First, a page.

Causes of bursitis

Bursitis can develop in three main ways. It can be caused by an injury or infection, or as the result of a pre-existing health condition.


If a bursa (the small fluid-filled sac which forms around the joints) is injured, the tissue inside it can become irritated, leading to inflammation (swelling).

In most cases, the injury develops over time because joints, muscles and tendons near the bursae are overused. Repetitive movement is a particular risk for this type of injury.

Ways in which the bursa can be injured include:

  • lifting or reaching overhead can damage the shoulder
  • repeatedly bending and straightening the elbow, or falling on it
  • repeatedly moving the knee or kneeling on it (bursitis of the knee is known as ‘housemaid’s knee’)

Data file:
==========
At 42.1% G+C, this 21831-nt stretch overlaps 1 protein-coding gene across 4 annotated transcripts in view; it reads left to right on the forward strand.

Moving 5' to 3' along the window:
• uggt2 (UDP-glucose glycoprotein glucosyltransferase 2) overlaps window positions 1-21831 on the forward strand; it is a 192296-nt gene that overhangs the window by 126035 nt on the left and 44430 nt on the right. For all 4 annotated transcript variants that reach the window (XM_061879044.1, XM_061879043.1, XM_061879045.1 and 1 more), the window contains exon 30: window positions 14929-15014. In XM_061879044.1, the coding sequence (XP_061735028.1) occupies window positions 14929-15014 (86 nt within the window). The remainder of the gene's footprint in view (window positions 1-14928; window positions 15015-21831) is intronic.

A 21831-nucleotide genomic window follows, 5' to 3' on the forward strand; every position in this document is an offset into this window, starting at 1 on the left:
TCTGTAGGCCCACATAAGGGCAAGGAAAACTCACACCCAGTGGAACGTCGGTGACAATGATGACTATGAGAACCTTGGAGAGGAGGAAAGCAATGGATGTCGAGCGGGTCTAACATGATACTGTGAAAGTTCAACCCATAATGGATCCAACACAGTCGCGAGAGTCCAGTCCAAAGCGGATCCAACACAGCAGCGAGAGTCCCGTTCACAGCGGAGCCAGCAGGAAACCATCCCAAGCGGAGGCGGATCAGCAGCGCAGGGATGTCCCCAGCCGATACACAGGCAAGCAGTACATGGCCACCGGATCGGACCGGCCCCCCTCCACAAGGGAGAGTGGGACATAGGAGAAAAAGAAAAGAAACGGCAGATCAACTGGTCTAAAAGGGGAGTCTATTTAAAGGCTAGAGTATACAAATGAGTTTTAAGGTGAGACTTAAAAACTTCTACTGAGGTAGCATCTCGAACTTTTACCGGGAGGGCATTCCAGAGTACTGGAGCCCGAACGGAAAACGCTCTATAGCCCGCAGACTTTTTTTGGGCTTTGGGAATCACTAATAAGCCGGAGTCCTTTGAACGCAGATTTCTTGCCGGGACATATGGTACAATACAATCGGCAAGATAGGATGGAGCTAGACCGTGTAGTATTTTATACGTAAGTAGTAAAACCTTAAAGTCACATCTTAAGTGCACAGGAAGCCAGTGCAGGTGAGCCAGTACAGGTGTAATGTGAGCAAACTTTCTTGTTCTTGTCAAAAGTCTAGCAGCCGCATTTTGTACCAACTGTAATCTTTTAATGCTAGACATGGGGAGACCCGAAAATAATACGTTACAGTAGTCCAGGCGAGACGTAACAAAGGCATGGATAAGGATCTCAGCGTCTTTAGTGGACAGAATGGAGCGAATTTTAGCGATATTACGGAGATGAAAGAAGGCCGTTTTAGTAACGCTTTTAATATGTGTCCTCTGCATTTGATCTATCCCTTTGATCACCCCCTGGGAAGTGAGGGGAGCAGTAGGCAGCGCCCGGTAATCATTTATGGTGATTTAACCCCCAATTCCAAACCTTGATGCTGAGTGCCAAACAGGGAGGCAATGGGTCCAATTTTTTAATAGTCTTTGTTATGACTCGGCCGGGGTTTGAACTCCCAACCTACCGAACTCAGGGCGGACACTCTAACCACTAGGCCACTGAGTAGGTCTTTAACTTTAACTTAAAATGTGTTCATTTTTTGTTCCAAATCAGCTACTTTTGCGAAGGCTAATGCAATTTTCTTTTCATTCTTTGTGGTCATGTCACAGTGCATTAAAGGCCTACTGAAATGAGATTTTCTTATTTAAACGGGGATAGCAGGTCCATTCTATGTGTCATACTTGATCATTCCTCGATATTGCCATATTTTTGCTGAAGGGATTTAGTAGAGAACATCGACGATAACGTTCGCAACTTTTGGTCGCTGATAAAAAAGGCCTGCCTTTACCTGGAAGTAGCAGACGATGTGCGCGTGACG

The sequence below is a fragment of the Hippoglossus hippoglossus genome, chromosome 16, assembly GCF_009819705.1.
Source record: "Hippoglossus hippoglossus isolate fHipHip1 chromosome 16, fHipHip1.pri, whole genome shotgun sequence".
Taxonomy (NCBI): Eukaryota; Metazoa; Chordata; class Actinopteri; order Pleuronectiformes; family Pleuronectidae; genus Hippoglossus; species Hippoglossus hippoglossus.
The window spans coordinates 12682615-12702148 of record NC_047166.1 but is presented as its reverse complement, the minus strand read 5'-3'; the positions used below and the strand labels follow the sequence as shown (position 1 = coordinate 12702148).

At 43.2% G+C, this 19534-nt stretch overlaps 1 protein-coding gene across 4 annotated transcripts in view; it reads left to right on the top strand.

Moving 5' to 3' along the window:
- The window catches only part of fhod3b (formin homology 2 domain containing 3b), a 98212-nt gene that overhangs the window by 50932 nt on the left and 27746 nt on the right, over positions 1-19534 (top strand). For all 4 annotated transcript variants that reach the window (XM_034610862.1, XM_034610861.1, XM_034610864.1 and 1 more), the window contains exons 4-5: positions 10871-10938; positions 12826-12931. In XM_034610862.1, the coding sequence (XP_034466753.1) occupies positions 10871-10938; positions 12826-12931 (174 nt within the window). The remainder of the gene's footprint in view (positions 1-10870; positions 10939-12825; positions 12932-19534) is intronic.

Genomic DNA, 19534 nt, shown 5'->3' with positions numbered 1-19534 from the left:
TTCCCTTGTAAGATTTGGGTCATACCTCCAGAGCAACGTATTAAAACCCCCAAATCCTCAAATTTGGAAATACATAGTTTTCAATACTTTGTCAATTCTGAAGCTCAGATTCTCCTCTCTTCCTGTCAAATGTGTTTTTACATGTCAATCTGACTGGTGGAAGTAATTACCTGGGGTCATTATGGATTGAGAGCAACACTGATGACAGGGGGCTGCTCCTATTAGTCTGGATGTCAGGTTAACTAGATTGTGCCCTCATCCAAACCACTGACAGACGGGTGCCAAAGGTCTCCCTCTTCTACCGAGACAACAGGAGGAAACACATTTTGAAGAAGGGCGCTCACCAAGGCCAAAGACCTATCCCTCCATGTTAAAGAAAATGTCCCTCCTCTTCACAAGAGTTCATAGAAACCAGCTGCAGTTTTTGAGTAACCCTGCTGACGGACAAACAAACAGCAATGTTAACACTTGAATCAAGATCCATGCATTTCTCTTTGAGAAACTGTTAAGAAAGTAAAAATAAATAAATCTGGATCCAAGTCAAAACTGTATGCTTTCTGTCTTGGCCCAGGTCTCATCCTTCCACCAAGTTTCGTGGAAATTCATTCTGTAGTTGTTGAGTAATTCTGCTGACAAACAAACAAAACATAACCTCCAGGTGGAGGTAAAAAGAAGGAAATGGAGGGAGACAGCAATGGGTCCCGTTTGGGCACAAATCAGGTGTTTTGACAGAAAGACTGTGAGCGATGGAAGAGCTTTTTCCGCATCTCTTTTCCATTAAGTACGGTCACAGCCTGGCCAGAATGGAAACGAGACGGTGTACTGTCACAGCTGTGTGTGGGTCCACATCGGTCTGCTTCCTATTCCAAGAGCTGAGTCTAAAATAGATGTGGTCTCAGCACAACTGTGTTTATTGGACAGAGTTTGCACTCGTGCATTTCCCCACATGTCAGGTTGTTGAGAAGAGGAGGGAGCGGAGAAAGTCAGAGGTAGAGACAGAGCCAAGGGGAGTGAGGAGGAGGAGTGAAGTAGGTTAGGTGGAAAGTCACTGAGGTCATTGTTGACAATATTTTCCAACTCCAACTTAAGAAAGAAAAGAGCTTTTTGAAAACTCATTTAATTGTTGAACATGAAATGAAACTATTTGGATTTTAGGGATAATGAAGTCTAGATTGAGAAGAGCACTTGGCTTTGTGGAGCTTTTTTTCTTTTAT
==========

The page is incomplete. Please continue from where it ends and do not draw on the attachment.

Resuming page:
• excessive walking (particularly if you are not wearing suitable walking shoes) or activities such as ice skating or athletics can damage the ankle 
  • running can injure the hips 

A bursa can also be injured following a sudden impact, such as banging your elbow or by falling heavily on to your knees.


Bursae near the surface of your skin, such as those near your elbow, can become infected if bacteria find their way into cuts and grazes and then move into a bursa. Bursitis caused by an infection is known as septic bursitis.

The immune system (the body’s natural defence against injury and illness) usually prevents this type of infection, so septic bursitis tends to only occur in people with a weakened immune system. This can be due to a long-term condition, such as HIV or AIDS or taking certain medication such as corticosteroids or chemotherapy.

Health conditions

A number of health conditions can sometimes cause a bursa to become inflamed. These include:

Comments are closed.